Monday, May 26, 2008

Southern Greens

Southern Greens
Originally uploaded by TagDragon

I liked greens when I was a kid growing up in the South. They were always part of the summer garden and dinner table; and always served with hot pepper sauce. My mother planted turnip, mustard, and kale and would occasional pick polk salad from fields around the farm. Greens are a very traditionally southern dish and not seen in the midwest or north.

I was at a birthday dinner party at Terrene and the side vegetable was a mixture of greens. They were very, very good and it took me back to my childhood. The trainer at the gym has also told me I need to eat more green, leafy vegetables. Although I’m not sure he meant with bacon. The picture is of a mixer of kale and swiss chard about a third of the way through the cooking process.

2 to 4 tablespoons Olive Oil
3 to 4 slices Bacon - diced
½ Onion - diced
4 large bunches of Greens – Kale, Mustard, Turnip, Collard, or Swiss Chard
2 cups Water or Chicken Broth
½ to 1 teaspoon Salt
½ to 1 teaspoon freshly ground Pepper
½ to 1 teaspoon Sugar

Wash greens thoroughly, remove stems and ribs, and roughly chop. In a larger stock pot or dutch oven add olive oil and fry diced bacon until fully cooked. Add onion to bacon renderings and sauté until soft and translucent. On mid-high heat add greens to oil and bacon and allow to wilt slightly. Add water or chicken broth, salt, pepper, and sugar to taste. Lower heat, cover and simmer for 1 to 2 hours until tender.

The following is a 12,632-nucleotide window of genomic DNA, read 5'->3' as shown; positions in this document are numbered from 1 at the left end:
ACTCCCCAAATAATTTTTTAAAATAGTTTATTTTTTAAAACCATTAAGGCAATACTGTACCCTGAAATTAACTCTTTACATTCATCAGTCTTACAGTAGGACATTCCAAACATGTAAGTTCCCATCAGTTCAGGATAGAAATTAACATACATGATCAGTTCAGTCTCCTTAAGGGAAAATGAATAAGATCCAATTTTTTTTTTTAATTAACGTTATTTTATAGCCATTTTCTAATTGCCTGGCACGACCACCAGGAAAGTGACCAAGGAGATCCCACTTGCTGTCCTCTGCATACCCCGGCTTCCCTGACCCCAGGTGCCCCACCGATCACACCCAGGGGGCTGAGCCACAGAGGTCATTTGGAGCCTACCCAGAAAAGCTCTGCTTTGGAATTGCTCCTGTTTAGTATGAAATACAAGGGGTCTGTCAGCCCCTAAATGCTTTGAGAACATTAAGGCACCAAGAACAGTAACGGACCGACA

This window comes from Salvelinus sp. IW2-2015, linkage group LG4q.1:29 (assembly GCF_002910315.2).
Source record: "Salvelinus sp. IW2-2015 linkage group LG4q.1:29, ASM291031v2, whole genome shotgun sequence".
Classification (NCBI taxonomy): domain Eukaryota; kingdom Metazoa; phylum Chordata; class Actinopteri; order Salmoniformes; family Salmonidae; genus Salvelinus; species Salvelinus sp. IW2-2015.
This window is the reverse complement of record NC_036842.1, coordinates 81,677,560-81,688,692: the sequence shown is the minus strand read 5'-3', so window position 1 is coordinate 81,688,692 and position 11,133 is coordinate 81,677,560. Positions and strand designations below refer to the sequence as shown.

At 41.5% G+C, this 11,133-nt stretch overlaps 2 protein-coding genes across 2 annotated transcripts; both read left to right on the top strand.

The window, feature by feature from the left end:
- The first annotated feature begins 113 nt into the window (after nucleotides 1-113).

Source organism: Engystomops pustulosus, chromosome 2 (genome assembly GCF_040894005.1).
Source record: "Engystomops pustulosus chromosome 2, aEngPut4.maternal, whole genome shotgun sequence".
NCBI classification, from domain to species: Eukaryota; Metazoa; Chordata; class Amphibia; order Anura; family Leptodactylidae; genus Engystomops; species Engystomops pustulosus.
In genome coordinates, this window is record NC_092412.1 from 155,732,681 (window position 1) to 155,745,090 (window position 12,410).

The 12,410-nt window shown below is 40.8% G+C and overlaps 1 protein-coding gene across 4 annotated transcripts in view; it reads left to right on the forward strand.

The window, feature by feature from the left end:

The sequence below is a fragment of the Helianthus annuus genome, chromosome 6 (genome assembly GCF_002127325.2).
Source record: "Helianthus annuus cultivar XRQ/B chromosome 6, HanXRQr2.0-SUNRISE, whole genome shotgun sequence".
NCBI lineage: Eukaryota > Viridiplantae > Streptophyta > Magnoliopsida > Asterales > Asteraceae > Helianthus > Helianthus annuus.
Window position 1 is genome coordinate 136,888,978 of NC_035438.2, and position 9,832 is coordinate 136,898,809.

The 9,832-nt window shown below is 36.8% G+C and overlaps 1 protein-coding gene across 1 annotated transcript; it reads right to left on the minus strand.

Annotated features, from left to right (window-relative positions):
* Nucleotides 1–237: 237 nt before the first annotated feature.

Sever with hot pepper vinegar. Servers 6 to 8.

I like to mix and match the different types of greens, usually kale with one of the others. Use ½ of one type and ½ of another. If you are really adventurous and can find it, try with Polk Salad. Tougher greens like swiss chard will take longer to cook. Also, if you are using greens from your garden they will be much more tender then those purchased at the market. They will cook faster and you may not have to remover the stems and center ribs.

Friday, May 23, 2008

Fresh Radish Sandwiches with Sunflower Sprouts and Goat Cheese

Early summer radishes are just now starting to make their appearance in our St. Louis farmers' markets. I was never a fan of radishes growing up, but as my palette has matured I've discovered that I really, really like the peppery little guys.

Radishes have a lot to offer - they're visually striking (especially when you mix and match colors), they have a unique flavor, and they add a pleasing crunch to every dish they're in. Roasted radishes are also amazing, but I'll leave that for another post.

My grandfather, a farmer, had fresh radish sandwiches with butter whenever they were in season. Big, hearty, crunchy sandwiches - a far distant relative to those fussy little radish sandwiches served at teas.

I thought of making this sandwich because 1) the radishes looked lovely at Soulard this morning, and 2) Veronica Baetje of Baetje Farms introduced me to her latest goat's cheese offering. The "Sainte Genevieve" is, from the label, a: